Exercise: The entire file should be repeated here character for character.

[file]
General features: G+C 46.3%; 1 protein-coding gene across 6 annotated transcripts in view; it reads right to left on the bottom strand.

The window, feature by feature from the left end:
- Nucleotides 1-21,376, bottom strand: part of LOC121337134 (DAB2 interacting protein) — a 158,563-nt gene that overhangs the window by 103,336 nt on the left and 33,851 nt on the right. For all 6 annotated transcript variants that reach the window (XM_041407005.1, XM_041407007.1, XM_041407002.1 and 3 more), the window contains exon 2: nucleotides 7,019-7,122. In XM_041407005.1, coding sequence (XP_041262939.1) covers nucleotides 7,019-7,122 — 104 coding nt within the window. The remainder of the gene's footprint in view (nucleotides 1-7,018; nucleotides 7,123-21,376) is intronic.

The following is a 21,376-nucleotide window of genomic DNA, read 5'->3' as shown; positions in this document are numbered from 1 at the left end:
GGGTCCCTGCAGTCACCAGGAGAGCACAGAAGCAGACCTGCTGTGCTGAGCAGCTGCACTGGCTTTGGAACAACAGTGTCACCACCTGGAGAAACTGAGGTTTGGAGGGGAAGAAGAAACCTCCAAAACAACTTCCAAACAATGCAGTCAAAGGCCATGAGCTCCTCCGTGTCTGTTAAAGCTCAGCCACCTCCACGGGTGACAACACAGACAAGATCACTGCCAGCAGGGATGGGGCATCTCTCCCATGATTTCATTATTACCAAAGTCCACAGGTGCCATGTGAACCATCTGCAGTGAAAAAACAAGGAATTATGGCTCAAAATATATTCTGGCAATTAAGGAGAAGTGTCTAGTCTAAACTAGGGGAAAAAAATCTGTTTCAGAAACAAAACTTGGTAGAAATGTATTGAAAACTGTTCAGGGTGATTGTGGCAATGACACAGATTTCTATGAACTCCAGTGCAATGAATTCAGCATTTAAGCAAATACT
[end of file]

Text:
General features: G+C 46.3%; 1 protein-coding gene across 6 annotated transcripts in view; it reads right to left on the bottom strand.

The window, feature by feature from the left end:
- Nucleotides 1-21,376, bottom strand: part of LOC121337134 (DAB2 interacting protein) — a 158,563-nt gene that overhangs the window by 103,336 nt on the left and 33,851 nt on the right. For all 6 annotated transcript variants that reach the window (XM_041407005.1, XM_041407007.1, XM_041407002.1 and 3 more), the window contains exon 2: nucleotides 7,019-7,122. In XM_041407005.1, coding sequence (XP_041262939.1) covers nucleotides 7,019-7,122 — 104 coding nt within the window. The remainder of the gene's footprint in view (nucleotides 1-7,018; nucleotides 7,123-21,376) is intronic.

The following is a 21,376-nucleotide window of genomic DNA, read 5'->3' as shown; positions in this document are numbered from 1 at the left end:
GGGTCCCTGCAGTCACCAGGAGAGCACAGAAGCAGACCTGCTGTGCTGAGCAGCTGCACTGGCTTTGGAACAACAGTGTCACCACCTGGAGAAACTGAGGTTTGGAGGGGAAGAAGAAACCTCCAAAACAACTTCCAAACAATGCAGTCAAAGGCCATGAGCTCCTCCGTGTCTGTTAAAGCTCAGCCACCTCCACGGGTGACAACACAGACAAGATCACTGCCAGCAGGGATGGGGCATCTCTCCCATGATTTCATTATTACCAAAGTCCACAGGTGCCATGTGAACCATCTGCAGTGAAAAAACAAGGAATTATGGCTCAAAATATATTCTGGCAATTAAGGAGAAGTGTCTAGTCTAAACTAGGGGAAAAAAATCTGTTTCAGAAACAAAACTTGGTAGAAATGTATTGAAAACTGTTCAGGGTGATTGTGGCAATGACACAGATTTCTATGAACTCCAGTGCAATGAATTCAGCATTTAAGCAAATACT